Web design with CSS frameworks in mind is, I think, to design defensively. The approach gives a lot of certainty about whether something can be built, which leads to happiness throughout the team, including product owners.
2018 may be the year that we no longer need to design defensively. Because Grid Layout is here. By ‘here’, I mean in our users’ browsers. In The Netherlands, on average 85% of users use browsers with full or partial (IE11) Grid Layout support.
With CSS Grid Layout, we no longer need frameworks, CSS now is the framework. This is great, we can now solve problems when we have them. With something that is a web standard.
There are new challenges, too. The stuff Grid (and flexbox, to some extent) does, can be unexpected to those who have not mastered the spec. That’s probably most of us. They have documented Grid’s behaviour exceptionally well there, but it is perhaps only in real life designs that we will get a feeling of how it all works. For instance, what autoplacement does and how to leverage features like
min-content to get our designs exactly how we want them.
Letting it go
Grid Layout has a lot of ‘leave it to the browser’ kinds of settings. Rather than ‘make this thing 400px wide’, you set things like ‘make it fit roughly between 40 and 60 characters’. More than ever, it is clear that CSS isn’t about exactly specifying what we want.
John Allsopp famously discussed this in A Dao of Web Design, over 17 years ago. He talks about “to suggest the appearance of a page, not to control the appearance of a page”. For this, he says we need to let “go of control”:
It is the nature of the web to be flexible, and it should be our role as designers and developers to embrace this flexibility, and produce pages which, by being flexible, are accessible to all. The journey begins by letting go of control, and becoming flexible.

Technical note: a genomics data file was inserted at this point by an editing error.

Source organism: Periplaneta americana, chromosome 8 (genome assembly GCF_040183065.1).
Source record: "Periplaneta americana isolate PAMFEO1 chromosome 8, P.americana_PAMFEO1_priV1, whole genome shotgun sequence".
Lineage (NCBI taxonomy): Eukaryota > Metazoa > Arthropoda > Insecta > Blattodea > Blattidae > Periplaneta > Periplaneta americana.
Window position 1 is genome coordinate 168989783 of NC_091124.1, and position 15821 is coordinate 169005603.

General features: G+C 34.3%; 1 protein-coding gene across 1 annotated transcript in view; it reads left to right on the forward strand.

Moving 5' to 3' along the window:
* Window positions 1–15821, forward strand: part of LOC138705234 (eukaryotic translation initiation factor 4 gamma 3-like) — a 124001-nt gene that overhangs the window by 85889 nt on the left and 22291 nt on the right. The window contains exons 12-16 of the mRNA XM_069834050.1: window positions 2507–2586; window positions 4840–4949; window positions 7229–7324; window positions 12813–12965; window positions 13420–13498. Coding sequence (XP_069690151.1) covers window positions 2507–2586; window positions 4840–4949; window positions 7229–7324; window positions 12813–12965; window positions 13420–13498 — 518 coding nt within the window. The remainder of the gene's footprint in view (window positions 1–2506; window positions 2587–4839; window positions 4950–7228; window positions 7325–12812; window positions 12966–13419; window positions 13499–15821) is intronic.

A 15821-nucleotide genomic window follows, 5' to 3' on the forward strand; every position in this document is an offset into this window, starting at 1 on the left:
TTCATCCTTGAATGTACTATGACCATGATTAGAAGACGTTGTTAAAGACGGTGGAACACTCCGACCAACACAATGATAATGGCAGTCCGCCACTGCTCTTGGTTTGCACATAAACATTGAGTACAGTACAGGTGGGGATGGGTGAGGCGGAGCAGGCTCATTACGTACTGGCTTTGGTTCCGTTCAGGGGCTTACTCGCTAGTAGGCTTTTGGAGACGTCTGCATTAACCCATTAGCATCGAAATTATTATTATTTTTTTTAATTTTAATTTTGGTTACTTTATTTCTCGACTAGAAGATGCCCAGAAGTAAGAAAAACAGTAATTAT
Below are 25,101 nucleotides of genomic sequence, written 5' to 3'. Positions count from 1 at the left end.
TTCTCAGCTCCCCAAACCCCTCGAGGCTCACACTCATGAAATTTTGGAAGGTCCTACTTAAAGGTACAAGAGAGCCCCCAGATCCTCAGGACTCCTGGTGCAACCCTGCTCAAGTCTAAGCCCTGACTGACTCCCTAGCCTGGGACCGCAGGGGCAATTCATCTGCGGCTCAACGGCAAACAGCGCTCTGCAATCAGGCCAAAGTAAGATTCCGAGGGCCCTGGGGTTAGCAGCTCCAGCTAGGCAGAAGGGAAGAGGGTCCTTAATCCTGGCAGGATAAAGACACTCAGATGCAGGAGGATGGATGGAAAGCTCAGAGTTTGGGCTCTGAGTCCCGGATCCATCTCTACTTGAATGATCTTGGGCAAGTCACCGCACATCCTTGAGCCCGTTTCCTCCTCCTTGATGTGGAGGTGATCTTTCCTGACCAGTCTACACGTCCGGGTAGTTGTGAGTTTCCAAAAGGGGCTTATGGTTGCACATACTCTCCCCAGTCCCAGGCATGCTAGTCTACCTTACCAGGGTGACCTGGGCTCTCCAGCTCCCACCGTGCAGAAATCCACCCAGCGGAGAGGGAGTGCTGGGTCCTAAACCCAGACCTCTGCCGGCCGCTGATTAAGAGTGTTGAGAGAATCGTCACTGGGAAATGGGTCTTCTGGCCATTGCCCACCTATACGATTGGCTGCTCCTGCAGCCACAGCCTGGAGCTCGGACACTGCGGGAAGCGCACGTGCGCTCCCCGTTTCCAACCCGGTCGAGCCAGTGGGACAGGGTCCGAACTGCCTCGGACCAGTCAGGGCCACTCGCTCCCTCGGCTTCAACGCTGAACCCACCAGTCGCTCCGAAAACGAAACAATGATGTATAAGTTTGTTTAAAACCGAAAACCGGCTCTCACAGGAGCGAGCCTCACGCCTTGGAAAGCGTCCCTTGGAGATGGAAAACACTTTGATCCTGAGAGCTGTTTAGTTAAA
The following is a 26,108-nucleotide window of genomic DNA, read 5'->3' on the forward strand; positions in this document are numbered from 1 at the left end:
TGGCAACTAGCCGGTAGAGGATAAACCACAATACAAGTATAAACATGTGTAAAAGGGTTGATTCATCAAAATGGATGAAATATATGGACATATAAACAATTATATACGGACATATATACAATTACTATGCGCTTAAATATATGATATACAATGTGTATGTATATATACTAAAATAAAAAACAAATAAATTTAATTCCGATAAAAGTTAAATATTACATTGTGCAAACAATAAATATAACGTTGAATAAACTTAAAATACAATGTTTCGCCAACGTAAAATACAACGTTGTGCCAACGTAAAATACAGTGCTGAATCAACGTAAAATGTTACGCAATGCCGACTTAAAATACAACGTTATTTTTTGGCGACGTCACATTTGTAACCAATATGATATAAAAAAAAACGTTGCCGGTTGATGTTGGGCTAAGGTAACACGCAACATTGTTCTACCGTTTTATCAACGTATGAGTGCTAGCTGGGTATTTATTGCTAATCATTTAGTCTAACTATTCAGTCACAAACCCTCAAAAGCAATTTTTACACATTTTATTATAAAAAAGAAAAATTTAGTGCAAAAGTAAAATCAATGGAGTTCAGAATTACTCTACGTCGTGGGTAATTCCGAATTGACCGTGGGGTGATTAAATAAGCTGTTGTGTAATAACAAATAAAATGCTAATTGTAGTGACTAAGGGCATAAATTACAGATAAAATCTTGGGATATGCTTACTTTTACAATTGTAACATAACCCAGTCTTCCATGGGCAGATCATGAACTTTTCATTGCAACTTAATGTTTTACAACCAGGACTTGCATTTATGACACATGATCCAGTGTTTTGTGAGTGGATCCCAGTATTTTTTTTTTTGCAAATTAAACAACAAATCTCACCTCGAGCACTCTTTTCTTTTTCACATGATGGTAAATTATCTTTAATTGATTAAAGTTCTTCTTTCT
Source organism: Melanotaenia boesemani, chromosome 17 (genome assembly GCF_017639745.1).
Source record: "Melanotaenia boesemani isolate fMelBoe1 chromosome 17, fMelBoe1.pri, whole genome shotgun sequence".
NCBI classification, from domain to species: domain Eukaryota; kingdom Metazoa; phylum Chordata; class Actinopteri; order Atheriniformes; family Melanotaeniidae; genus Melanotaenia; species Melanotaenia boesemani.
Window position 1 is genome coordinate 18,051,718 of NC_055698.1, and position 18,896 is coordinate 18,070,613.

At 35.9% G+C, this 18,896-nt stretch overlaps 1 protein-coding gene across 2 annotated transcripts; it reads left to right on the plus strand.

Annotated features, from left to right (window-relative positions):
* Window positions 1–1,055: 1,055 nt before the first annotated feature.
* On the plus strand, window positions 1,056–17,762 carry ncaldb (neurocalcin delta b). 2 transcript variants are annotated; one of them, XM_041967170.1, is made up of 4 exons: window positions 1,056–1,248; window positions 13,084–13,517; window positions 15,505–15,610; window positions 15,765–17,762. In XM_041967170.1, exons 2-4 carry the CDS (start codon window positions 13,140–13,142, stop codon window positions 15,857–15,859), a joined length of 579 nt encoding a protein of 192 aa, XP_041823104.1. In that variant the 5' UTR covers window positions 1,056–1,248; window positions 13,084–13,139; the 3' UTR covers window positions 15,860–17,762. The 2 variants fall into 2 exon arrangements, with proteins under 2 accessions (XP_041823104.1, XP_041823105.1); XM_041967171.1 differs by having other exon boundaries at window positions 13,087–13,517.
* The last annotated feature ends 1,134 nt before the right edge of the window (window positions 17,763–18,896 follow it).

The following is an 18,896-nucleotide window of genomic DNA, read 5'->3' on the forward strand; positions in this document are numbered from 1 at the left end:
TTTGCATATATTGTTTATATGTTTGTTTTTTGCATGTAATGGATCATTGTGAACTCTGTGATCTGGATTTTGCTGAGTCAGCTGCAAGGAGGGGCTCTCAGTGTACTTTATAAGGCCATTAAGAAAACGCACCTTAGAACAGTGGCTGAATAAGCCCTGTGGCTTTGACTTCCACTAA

“Letting go of control” is about letting the browser decide based on our hints. Browsers are good at this. They have all the knowledge: what device they’re running on, how much space is available, what fonts are available, which settings the user has set, et cetera. But it isn’t necessarily something all web teams like to do, I found.
Even if we as CSS developers have mastered the spec, we still need to be able to communicate and explain the consequences of our code to designers, product owners and stakeholders. This is key. It requires us to explain stuff to the rest of our team. Results that struck us as unexpected will likely strike them even more.
Historically, we’ve seen a lot of website owners like the idea of their websites looking exactly the same everywhere. But it is now clear to most that this is no longer feasible. The case for flexibility has become lots stronger in our current multi-device reality. The internet is on so many devices: fridges, cars and watches with browsers now exist. This reality has powered the responsive design argument, and think it can power the flexible layout argument, too.
So, yes, the web is ready for great graphic design. The flexibility it was invented with has recently flourished with the surge of responsive web design. We now have CSS layout methods that let us embrace flexibility and they have good browser support. Cool experiments are done with CSS Grid Layout.
The case for using flexible layout methods will require clear communication between front-end developers and the rest of the team, as well as in-depth knowledge of these new lay-out tools. But I think we can do this. We’ve done it before with responsive web design, and we can do it again!